The members of the American group would immediately organize themselves in three committees, corresponding to the three sections. Mr. Stettinius would take general charge of the necessary preparations [Page 649] for the discussions and would look to Mr. Pasvolsky as responsible for the activities of the first committee; Mr. Hackworth for the second; land Mr. Dunn for the third. We are planning to have the entire group meet once a week with the Secretary of State. There would also be a small informal steering committee, both for the period of preparation and of actual discussions. It would be under the chairmanship of the Secretary with Mr. Stettinius as vice chairman. Its members would be Messrs. Dunn, Hackworth, Pasvolsky, Admiral Willson and General Strong.

I hope that these arrangements meet with your approval.


Tentative Agenda

The structure and establishment of the proposed international organization:
General structure and scope of the organization.
Membership, functions, powers, and voting procedures of a general assembly.
Membership, functions, powers, and voting procedures of a smaller executive body (executive council).
Administration and secretariat of the organization.
Arrangements for coordination of economic and other functional activities and agencies, and the relation of such agencies and of any regional arrangements to the general organization.
Procedure of establishment and inauguration of the organization.
Arrangements for pacific settlement of disputes.
Methods of pacific settlement.
Procedures, regional and otherwise, outside the central organization.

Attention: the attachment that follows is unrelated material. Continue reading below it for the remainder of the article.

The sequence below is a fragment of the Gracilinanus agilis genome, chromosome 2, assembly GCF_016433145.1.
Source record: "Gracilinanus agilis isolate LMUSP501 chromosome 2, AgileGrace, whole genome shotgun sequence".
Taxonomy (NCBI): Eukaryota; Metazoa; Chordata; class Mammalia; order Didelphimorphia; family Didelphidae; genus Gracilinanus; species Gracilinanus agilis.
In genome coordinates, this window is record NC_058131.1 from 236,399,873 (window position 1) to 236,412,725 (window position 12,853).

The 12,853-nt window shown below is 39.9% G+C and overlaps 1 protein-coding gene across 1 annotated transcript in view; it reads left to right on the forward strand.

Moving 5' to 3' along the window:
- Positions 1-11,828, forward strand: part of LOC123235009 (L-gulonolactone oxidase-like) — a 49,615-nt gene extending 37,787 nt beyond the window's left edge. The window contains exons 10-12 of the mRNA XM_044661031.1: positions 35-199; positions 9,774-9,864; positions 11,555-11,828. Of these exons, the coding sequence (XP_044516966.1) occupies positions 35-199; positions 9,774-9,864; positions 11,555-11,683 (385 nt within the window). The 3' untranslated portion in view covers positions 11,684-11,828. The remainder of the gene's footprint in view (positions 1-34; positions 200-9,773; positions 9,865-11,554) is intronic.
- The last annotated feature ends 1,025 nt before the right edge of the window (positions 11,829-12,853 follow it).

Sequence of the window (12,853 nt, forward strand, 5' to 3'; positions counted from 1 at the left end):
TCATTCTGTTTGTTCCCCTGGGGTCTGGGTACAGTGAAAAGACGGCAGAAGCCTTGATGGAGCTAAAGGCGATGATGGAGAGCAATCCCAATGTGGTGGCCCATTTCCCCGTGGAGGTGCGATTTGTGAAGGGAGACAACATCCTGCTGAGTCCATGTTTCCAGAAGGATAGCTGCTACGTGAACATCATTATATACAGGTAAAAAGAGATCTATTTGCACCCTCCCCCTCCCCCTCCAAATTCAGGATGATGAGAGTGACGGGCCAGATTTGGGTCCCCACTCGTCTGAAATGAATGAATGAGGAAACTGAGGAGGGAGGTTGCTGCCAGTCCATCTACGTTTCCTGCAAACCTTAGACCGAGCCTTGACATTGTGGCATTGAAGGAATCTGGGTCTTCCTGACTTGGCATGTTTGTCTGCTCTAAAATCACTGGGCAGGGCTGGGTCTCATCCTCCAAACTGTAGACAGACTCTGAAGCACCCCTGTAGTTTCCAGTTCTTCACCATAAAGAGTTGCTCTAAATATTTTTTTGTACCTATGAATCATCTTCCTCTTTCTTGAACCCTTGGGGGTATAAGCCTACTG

Procedures in the council and in the assembly.
The structure and functions of the Court of Justice.
Security arrangements.
Scope and character of joint action with respect to
Determination of threats to or breaches of the peace;
Prevention or suppression of such threats or breaches;
Enforcement of decisions.
Methods of joint action.
Not involving use of armed forces.
Involving use of armed forces.
Arrangements for provision of armed forces and facilities.
Relationship to mutual defense and regional systems.
Arrangements for the regulation of armaments and the manufacture and traffic in arms.
Structure and functions of an armaments and security commission.
Interim arrangements pending the effective functioning in the field of security of the general organization.
  1. Copy obtained from the Franklin D. Roosevelt Library, Hyde Park, N. Y. Memorandum handed to President Roosevelt by Secretary Hull on July 12, 1944. At the same time he handed the President a draft of the Tentative Proposals completed on July 6, which had been constructed along the lines approved by the President on February 3, and those embodied in the draft of April 29, previously submitted to the President. The July 6 draft, however, included proposals on economic and social cooperation and on international trusteeship to which only a reference had been made in the “Possible Plan” of December 29, 1943. See Tentative Proposals of July 18, p. 653.
  2. Isaiah Bowman, Adviser to the Secretary of State.
  3. Joseph C. Grew, Director of the Office of Far Eastern Affairs.
  4. Green H. Hackworth, Legal Adviser.
  5. Stanley K. Hornbeck, Special Assistant to the Secretary of State for postwar problems and plans.
  6. Benjamin V. Cohen, General Counsel, Office of War Mobilization.
  7. Edwin C. Wilson, Director of the Office of Special Political Affairs.
  8. Adm. Arthur J. Hepburn, Department of the Navy, Chairman of the General Board of the Navy Department.
  9. Vice Adm. Russell Willson, member of the Joint Strategic Survey Committee in the Joint Chiefs of Staff.
  10. Rear Adm. Harold C. Train, Department of the Navy, member of the Joint Post-War Committee in the Joint Chiefs of Staff.
  11. Lt. Gen. Stanley D. Embick, Department of the Army, member of the Joint Strategic Survey Committee.
  12. Maj. Gen. George V. Strong, Department of the Army, member of the Joint Post-War Committee in the Joint Chiefs of Staff.
  13. Maj. Gen. Muir S. Fairchild, U. S. Army Air Forces, member of the Joint Strategic Survey Committee.
  14. Breckinridge Long.
  15. Alger Hiss, Special Assistant to the Director, Office of Special Political Affairs.